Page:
I was sitting alone at Central Station sipping my cappuccino slowly when I saw an elderly man holding a pink back pack on one hand, and the other hand holding his granddaughter’s hand. She’s probably about five year old. They seemed to be waiting for someone. His face was soft and gentle, as if holding her hand is something that gives him the most peaceful feeling in his life.

I can’t help but shed a tear.

Well, I actually cried in the end, one hand holding my paper cup, another hand trying to wipe all the tears that fell.

I looked at this man wondering how much love has bound him and his granddaughter, how much time spent together, and whether the girl would have ran to him for all the things that made her cry, laugh or jump with joy.

Doing what I do, I see many elderly people who became unwell quite suddenly, and before you know it, they leave this world. So I can’t help but wonder, how much time together do they have left.

Will this girl be mature enough to understand, when one day her grandpa has to leave? Or will he be lucky enough to be alive and well to see her grow up, graduate or even get married? Will he always be the one she turns to when she has doubts about herself or about life?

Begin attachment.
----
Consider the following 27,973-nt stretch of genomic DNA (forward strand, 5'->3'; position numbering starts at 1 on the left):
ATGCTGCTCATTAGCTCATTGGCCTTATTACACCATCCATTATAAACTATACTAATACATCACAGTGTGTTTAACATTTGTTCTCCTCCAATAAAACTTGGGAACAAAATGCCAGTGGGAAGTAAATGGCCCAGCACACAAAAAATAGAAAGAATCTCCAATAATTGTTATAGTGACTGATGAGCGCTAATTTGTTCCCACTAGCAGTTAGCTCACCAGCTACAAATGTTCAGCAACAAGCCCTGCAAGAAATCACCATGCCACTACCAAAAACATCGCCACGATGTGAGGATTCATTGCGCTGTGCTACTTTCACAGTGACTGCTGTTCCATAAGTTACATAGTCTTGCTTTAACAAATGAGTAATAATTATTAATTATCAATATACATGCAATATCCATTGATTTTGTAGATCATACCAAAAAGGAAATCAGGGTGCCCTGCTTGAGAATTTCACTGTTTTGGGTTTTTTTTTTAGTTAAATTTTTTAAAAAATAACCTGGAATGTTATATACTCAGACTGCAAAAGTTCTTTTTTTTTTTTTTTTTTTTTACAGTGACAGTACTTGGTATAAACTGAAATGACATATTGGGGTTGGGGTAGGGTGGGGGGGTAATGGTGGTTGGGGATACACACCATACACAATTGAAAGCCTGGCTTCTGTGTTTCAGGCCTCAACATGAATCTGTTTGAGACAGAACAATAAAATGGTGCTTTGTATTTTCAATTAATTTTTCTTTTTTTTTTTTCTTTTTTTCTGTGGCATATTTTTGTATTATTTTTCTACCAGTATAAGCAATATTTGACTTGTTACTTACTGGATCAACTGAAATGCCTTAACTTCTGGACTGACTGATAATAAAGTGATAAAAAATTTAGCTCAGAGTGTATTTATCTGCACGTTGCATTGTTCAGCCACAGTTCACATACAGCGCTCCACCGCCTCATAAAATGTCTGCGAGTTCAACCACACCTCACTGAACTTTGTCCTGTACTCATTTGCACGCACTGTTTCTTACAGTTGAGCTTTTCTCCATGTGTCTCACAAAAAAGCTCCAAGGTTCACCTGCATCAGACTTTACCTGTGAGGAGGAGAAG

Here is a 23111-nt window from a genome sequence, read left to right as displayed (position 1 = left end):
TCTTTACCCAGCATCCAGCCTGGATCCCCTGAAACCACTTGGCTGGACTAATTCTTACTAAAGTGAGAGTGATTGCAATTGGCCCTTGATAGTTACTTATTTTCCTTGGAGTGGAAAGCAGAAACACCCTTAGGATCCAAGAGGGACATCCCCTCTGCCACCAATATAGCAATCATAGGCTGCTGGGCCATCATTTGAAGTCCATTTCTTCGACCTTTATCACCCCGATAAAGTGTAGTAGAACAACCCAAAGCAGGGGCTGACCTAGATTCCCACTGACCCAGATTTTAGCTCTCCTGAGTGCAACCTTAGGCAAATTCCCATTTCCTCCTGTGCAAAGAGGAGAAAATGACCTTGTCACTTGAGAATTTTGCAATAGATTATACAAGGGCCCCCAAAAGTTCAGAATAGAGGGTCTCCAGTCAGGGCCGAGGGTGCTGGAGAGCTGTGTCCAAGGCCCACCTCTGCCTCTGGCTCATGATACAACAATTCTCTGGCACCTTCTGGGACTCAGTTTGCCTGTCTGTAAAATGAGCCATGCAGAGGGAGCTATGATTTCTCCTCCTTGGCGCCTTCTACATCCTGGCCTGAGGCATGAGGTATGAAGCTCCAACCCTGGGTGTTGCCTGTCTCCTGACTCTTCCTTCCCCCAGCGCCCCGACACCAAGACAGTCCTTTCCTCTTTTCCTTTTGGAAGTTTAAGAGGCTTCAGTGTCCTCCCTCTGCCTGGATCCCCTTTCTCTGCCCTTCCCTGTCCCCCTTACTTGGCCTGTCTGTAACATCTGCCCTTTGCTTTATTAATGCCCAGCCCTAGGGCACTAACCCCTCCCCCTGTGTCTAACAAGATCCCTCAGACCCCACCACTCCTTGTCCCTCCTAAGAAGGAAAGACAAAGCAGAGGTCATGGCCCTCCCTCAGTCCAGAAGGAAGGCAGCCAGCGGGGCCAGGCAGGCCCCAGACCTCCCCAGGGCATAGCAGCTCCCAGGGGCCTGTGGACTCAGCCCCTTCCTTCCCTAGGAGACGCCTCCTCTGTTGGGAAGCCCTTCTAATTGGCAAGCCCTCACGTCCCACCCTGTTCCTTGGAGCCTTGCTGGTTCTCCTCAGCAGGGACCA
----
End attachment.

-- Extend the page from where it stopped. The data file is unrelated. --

* * *

I have seen so many elderly cancer patients come and go throughout my career, some I remember more than the others. I have spoken to them as if they were my own grandparents. I had joy sitting with them over the weekends while they shared their life stories. It gave me peace to see families coming together to care for their loved ones, even more when they are old and frail.

There’s something about these grandparents that warms me up inside, but I can’t really tell what it is. Perhaps it’s from their stories. Perhaps it’s the years of experience that has soften them up.

Or maybe they just reminded me of my own grandparents, whom I love and miss to no end.

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